the record spot said:They "scoffed" eh? I wouldn't give them the time of day. Take your money elsewhere where they'll let you express an opinion without fear of ridicule. As for streamers, also check out Sony's SMP-200 which supersedes last year's -100. It's around £120. There are so many options, it's hard to give you a concrete list, but I'd suggest you don't need to blow that amount. Your amps and speakers are still good, so don't throw out the baby with the bathwater.
Technology is changing as is how we access music. Twelve months ago, I probably wouldn't have looked at the Onkyo I'm using just now (it hadn't been released for one thing, doh!), but I get music from so many sources a bog standard amp didn't cut it. Far too limiting. A one box solution (which the Onkyo is) let me achieve what I needed. I still have a CD player and a turntable, but the Western Digital hard drive holds hundreds of albums in WAV file format, but also 192 and 320 kbps MP3 too. Everything sounds good. There's no reason why you shouldn't go for something similar, moreso if you feel the need to downsize the boxcount.
You absolutely do not need to spend that amount, to get good sound, but of course, by all means do. Just go to a dealer who'll let you come to the decision you feel is right for you without pressure.
I have to agree with The Record Spot here. Don't get pushed downstream by a dealer's prejudices or by any feeling about what you 'should' be doing. I've fallen into that trap fairly consistently for quite some time and it hasn't made me happy, I have to say. Yes, in some ways I've enjoyed hearing and owning lots of different bits of hi-fi, but ultimately it has all taken the focus away from the music.
Like RS, it isn't that long ago that I wouldn't have given anything like the Onkyo a second thought. After all, its a receiver and they are to be scoffed at, right? It combines too many features in one box to be any good, and it is a mass market product, right? It is too obscenely cheap to be any good, and it doesn't carry one of the hallowed audiophile names, right?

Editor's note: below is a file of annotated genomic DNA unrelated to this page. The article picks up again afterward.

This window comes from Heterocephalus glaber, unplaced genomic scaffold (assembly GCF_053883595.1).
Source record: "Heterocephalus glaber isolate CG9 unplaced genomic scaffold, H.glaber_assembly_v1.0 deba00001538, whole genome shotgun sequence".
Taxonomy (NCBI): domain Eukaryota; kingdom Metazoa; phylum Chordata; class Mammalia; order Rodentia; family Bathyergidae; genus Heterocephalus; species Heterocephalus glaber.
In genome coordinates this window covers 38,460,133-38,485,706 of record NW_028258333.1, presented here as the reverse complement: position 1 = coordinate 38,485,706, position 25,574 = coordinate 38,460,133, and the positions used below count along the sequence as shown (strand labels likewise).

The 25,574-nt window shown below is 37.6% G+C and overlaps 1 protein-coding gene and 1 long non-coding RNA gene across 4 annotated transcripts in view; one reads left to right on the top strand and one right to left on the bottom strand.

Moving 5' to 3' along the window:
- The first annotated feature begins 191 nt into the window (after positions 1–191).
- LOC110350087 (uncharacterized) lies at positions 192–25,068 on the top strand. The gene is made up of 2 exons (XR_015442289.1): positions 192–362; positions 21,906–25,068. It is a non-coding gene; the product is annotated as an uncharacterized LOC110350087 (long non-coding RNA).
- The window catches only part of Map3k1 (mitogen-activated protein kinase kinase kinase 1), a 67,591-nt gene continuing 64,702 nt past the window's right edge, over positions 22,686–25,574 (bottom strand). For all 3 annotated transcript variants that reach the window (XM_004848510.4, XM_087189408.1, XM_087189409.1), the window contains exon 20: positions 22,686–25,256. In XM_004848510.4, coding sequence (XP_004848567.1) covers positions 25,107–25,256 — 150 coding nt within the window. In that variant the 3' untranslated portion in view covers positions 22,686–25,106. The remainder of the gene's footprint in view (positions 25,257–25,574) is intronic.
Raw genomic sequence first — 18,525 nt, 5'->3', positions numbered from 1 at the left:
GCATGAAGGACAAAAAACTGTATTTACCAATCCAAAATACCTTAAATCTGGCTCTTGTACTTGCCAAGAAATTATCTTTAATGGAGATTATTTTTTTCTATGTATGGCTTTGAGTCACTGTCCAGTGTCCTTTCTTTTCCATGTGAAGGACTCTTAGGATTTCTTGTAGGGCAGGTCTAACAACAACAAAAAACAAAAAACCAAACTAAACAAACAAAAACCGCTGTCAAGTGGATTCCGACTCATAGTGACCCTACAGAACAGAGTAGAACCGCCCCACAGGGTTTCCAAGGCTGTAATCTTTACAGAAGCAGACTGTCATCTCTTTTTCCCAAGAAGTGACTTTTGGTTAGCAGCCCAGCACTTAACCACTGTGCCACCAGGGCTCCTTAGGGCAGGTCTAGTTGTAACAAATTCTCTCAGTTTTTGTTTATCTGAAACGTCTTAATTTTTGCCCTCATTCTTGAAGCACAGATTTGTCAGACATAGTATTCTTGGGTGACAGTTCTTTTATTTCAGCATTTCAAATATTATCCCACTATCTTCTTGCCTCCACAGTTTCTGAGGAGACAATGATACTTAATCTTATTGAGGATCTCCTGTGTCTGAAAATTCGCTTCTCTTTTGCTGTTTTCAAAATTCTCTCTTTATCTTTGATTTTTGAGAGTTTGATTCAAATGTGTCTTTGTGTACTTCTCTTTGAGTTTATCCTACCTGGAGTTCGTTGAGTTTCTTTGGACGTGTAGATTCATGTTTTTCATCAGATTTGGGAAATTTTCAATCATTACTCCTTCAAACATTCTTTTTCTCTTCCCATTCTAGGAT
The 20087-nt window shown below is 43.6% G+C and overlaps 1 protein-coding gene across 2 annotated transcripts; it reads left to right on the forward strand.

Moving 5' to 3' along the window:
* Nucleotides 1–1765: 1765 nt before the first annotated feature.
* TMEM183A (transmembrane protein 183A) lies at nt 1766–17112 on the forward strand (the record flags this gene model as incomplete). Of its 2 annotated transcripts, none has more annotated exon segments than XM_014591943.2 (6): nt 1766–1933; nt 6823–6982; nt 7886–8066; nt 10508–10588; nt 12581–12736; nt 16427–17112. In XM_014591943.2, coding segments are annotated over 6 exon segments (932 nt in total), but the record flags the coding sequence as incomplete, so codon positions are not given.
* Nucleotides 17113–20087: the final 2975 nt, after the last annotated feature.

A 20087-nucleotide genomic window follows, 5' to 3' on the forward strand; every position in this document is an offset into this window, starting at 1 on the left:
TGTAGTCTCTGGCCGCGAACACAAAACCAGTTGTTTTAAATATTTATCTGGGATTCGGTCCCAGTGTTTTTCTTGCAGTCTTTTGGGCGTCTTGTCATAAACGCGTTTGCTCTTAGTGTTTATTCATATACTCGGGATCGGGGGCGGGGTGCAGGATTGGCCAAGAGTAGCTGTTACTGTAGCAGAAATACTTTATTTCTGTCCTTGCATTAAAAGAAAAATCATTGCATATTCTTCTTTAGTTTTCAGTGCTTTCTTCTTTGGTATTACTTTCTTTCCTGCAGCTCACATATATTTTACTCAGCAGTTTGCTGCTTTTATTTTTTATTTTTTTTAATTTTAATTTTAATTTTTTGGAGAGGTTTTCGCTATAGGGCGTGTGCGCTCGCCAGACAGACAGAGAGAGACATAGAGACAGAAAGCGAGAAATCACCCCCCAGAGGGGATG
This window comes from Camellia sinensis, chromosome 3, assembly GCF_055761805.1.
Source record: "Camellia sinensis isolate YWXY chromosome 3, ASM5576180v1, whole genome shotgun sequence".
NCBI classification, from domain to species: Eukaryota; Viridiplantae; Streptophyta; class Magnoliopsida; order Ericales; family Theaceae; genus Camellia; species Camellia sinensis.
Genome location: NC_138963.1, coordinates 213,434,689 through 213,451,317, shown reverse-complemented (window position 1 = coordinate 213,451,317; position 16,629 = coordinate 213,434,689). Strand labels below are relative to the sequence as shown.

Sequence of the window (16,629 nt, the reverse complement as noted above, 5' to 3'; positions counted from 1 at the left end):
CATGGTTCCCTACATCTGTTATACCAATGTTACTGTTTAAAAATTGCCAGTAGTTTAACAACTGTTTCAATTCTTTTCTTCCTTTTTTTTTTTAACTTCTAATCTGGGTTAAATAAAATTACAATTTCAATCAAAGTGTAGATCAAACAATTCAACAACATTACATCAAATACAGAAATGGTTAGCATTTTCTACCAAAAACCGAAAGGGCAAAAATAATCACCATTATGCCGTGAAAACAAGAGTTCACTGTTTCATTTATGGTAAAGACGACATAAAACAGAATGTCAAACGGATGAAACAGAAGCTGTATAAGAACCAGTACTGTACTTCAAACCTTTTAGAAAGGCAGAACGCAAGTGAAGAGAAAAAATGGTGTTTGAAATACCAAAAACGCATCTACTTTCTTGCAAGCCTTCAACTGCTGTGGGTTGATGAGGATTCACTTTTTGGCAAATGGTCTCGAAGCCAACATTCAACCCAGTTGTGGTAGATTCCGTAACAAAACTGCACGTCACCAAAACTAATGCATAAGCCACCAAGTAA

Well, wrong actually. You have to take these things as you find them. The features are wonderful and are consistently enhancing my enjoyment of music, particularly the discovery of new music. The sound is as good as anything I've ever had, and a good bit better than most things, to the point where that is also enhancing my enjoyment of music. Surely, that is what hi-fi is all about?
Ignore people who scoff at things and judge each idea and component as you personally find it. If you have listened to potential upgrades and you aren't sure of their worth, don't spend the money on them, no matter how much someone tries to persuade you otherwise. If you find products like the Cambridge NP30 attractive, have a listen and see what YOU think, rather than accepting common myths or someone elses possibly biased opinion. It isn't necessary to spend big to get big performance these days. With a bit of savvy research and listening, you can do very well for relatively little money and, ultimately, if the system consistently performs well enough to get out of the way and allow the music and recording to come through and involve you, then it has done its job.